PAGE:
The thing that really highlighted this for me was a doughnut. Yes a doughnut.  I went golfing with a client and we stopped at the snack/drinking shack and I was starving. I did not recognize much (any?) of the food, but sitting right there in a case were a bunch of delicious looking doughnuts. I ordered one up, expecting a few bites of sweet goodness.  I took a bite and just about gagged. The doughnut had a filling (I think I knew this before biting) and that filling was anything but sweet. It was some kind of totally unexpected and terrible tasting bean paste. Yuck.

It harkened back for me a similar culinary experience I had in Turkey during the beginning of my year-long stay there as a high school junior. I instantly loved the food (not so of Korea) but I was craving good milk, as opposed to the boiled to the hilt tasteless near-water my family had bought at the grocery store.  One day, we found ourselves in the finest bakery in all of Istanbul. It was gorgeous and everything we were getting there tasted incredibly good. I then noticed in the perfectly chilled refrigerated section a glistening old-school like bottle of what appeared to be milk.  In what was then my pigeon Turkish, I clarified that it was milk, or so I thought. I bought the bottle and eagerly gulped down a massive sip. I just about puked. It was so bad I had to run outside. I thought I had just had spoiled milk. But it wasn’t milk at all; it was Aryan, a Turkish drink made with yogurt, water and salt. I later had this drink under better circumstances and didn’t mind it at all. I had assumed it to be milk and then when it didn’t taste like milk, I just assumed it was spoiled milk.

Things are not always what they seem.

This is all a lead-in to a story told to me many years ago by a client/friend. When initially told to me (via email), I responded by saying that I would strip it of any identifiers and then wait sufficiently long and then post it. I found that email today and here goes:Dan….I see you saw the FB post….what a wild experience.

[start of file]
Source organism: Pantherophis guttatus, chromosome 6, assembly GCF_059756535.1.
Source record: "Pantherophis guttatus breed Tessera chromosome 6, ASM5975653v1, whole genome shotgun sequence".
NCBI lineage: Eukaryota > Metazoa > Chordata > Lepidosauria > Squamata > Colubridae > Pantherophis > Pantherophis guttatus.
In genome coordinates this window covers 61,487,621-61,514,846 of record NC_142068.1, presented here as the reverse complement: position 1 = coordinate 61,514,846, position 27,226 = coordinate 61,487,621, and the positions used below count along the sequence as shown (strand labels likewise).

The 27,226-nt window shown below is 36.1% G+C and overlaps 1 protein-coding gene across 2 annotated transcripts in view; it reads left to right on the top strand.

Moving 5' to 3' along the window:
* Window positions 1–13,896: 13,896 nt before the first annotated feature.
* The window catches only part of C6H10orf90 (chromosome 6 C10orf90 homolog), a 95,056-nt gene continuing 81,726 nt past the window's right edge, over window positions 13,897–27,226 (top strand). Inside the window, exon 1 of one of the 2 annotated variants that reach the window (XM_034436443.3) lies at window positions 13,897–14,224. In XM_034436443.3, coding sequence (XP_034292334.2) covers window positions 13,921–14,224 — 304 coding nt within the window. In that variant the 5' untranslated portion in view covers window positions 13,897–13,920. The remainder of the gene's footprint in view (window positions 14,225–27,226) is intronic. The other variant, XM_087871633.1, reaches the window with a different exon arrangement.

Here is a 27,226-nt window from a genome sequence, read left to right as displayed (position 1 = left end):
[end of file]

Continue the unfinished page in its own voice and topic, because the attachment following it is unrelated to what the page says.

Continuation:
Long story short. Joe’s Dad [changed the name], Bill [also changed this name], who also lives in BJ, asked me to go to a meeting with Beijing ABC, an SOE that he’s been trying to work with for a long time. I hit it off with the guys. Then, they invited me to attend an economic development conference with them. Seemed a bit odd, but I was happy to do it for Bill. I figured it was a ‘rent a laowai’ situation. But a bit of networking never hurts. Plus, they were going to cover all expenses.  Sure, why not?


Surprise #1 – Get to Beijing airport. Learn that I’m one of the few non-diplomat VIP guests. (15 total) Several Ambassadors to China and other senior diplomats from several countries and the UN.  Cool.

Surprise #2 – Arrive at the _____ airport. A group is carrying a sign saying “USA Representative.” They came over to me, present me with a large welcome bouquet of flowers and start taking my pictures, etc. (only the Ambassador from Vietnam and the head of the Russian trade mission got similar treatment) Go with it, I’m thinking.

Surprise #3 – I have my own car, driver, personal aide and an interpreter for the whole trip. (!) There is also an overnight aide stationed in the hallway outside my room, in case I need anything.  My car has a police escort. (!) That’s China.

Surprise #4 – We go to a meeting with the governor of the province and other officials. You know the drill.  Big meeting room, cameras, interpreters, everyone in a seat with a name-card.  I am introduced as the special representative of the United States of America, his excellency (!) Mr. _________.  You will start calling me that, right?

Surprise #5 – Although I introduced myself to everyone as a citizen from the private sector, that didn’t stop everyone from asking me “When is your new Ambassador arriving in Beijing.” (!)

Surprise #6 – This is an international economic development conference, coinciding with the ____ Festival. At the end of the day today, they told me that tomorrow afternoon, I need to give a speech as the American representative with remarks about the Mississippi River (!) (fortunately, my ancestors are Mississippi River people.

Let’s see what the rest of the trip brings.

Three comments at this point….

  • Couldn’t the US Embassy get it together to at least send a junior rep? Sheesh. This is a big conference in an important province. Where’s the US commercial rep at least?
  • All kidding aside. I’d probably be damn good at the diplomat role. Perhaps in another lifetime.
  • Talking to these other diplomats, all rather senior. Wow, the US global reputation has really taken a hit.

Bottom Line: Are you sure what you are seeing/hearing in China is what you think it is, or is it just what it would be back in Kansas?

Any rent-a-laowai and any other “things were not as they seemed” stories welcome.